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Hypertension and Diabetes- meal plan help!

penguinattackstudiospenguinattackstudios Posts: 88Member Member Posts: 88Member Member
It’s been a long time since I’ve been on here and even longer since my husband has had hypertension and diabetes. We’ve let the diet go on the wayside and had another hypertension scare - I feel like I’ve forgotten all recipes to cook to help with this.

Mind you he’s a picky eater and I currently have the following list of what he can do/will eat:

- Vegetables with hummus
- Berry fruits and beets - smoothies
- Dark chocolate
- Leafy greens/salads
- Hawaiian Kabobs (pineapple chicken)
- lower sodium foods
- tuna with low salt crackers
- fermented foods (miso careful of salt though; kimchi and sauerkraut)
- zucchini boats
- zoodles
- low sugar carmalized pecans
- asparagus
- meatloaf

Things he will not eat: seafood, mushrooms, pasta/breads (limiting carbs), oatmeal, beans, sweet potato.
Any other suggestions?


  • rheddmobilerheddmobile Posts: 4,425Member Member Posts: 4,425Member Member
    The thing that improved my diabetes the most and completely fixed my hypertension was regular exercise.

    Log everything, eat within a carb limit, watch sodium. If he’s not motivated enough to log his own food, remind him how nice it is to have two feet!
  • BrianSharpeBrianSharpe Posts: 8,732Member Member Posts: 8,732Member Member
    One thing I learned about hypertension a few years ago after suffering a small stroke is that the average person does not get enough potassium, the RDA for an adult is 4,700mg which I found doable purely through food choices. Things like low sodium tomato juice (900mg in 250ml/8 oz serving), low sodium V8 (850 mg in 250 ml serving) and milk (350 mg in 250 ml serving of 2% milk) as well as lots of fruits and vegetables.

    Can't offer much on the diabetes side.
  • lemurcat2lemurcat2 Posts: 3,145Member Member Posts: 3,145Member Member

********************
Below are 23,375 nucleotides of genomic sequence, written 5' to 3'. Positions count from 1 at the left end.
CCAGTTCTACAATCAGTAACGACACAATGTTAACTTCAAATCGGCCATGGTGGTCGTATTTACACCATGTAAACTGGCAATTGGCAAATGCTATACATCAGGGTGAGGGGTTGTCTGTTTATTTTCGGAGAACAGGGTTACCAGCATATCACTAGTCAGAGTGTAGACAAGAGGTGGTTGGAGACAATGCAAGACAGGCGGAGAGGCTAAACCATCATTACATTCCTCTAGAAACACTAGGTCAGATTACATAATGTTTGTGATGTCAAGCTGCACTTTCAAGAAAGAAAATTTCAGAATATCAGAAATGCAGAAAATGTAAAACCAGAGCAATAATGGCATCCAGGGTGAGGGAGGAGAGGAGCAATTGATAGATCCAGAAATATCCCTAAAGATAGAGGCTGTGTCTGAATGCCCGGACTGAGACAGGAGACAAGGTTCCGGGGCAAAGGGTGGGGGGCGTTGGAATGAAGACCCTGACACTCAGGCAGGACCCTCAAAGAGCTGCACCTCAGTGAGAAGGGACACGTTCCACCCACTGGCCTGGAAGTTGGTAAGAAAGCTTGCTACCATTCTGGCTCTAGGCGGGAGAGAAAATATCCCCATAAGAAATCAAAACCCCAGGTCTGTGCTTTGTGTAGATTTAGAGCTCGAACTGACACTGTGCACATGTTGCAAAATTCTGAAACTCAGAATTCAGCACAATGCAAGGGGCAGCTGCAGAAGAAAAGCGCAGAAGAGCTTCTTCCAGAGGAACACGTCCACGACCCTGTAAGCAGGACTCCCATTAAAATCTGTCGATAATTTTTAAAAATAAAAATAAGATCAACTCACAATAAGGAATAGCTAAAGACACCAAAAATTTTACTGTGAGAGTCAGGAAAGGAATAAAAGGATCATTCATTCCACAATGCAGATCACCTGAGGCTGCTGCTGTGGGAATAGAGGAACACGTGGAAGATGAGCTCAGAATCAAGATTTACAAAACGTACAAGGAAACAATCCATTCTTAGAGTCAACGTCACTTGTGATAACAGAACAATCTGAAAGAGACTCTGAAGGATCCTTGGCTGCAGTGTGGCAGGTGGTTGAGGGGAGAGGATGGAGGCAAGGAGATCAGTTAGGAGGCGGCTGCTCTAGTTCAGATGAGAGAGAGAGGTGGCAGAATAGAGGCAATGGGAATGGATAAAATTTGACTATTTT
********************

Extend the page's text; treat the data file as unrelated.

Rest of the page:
RodaRose wrote: »
    Check with his MD or ask to see a dietitian. :)


    I was experimenting with DASH earlier in the year, and it's focused on adequate potassium, magnesium, and calcium as well as reducing sodium, all of which is supposed to help with high blood pressure (I don't have it, just trying out that way of eating). Rather than logging those minerals, the idea is that you will have enough if you follow the recommended food choices (dairy, whole grains/legumes, and veg and fruit are stressed). I'm not doing DASH anymore (although much of what I do overlaps), but I do watch and make sure I'm hitting those mineral goals when I log (off and on, probably a few days a week, but over at Cronometer).

    Both DASH and most T2D diets that aren't very low carb (more commonly it's limited carbs paired with fiber and protein) also focus on the importance of fiber.
  • nvmomketonvmomketo Posts: 12,031Member Member Posts: 12,031Member Member
    Cutting carbs very low may help. It will lower his BG and when BG is low, insulin is low. Insulin is amain controlling factor in sodium and water retention. When insulin is low, one usually loses electrolytes and water weight; that's why low carb results in some water weight lost early on.

    I would consider cutting carbs to below 50g and see if it has an effect. Good luck.
  • nastroazzurronastroazzurro Posts: 7Member, Premium Member Posts: 7Member, Premium Member
    I have T2 and did at first follow a low carb
    ‘lifestyle’ change.
    I also started weight training (which I love!) and found that low carb equalled low energy.
    I was also on a deficit as had a load of weight to shift.
    So I had to weigh up what worked best for me.
    I upped my carb intake so that I could train properly (good carbs I hasten to add; no starch or refined stuff).
    Result was, because of my weight loss and exercise, that my BG has remained low and my T2 is now reversed.
    I found that there was no need to be really radical with diet, just sensible.
    I have given up beer though 🥺
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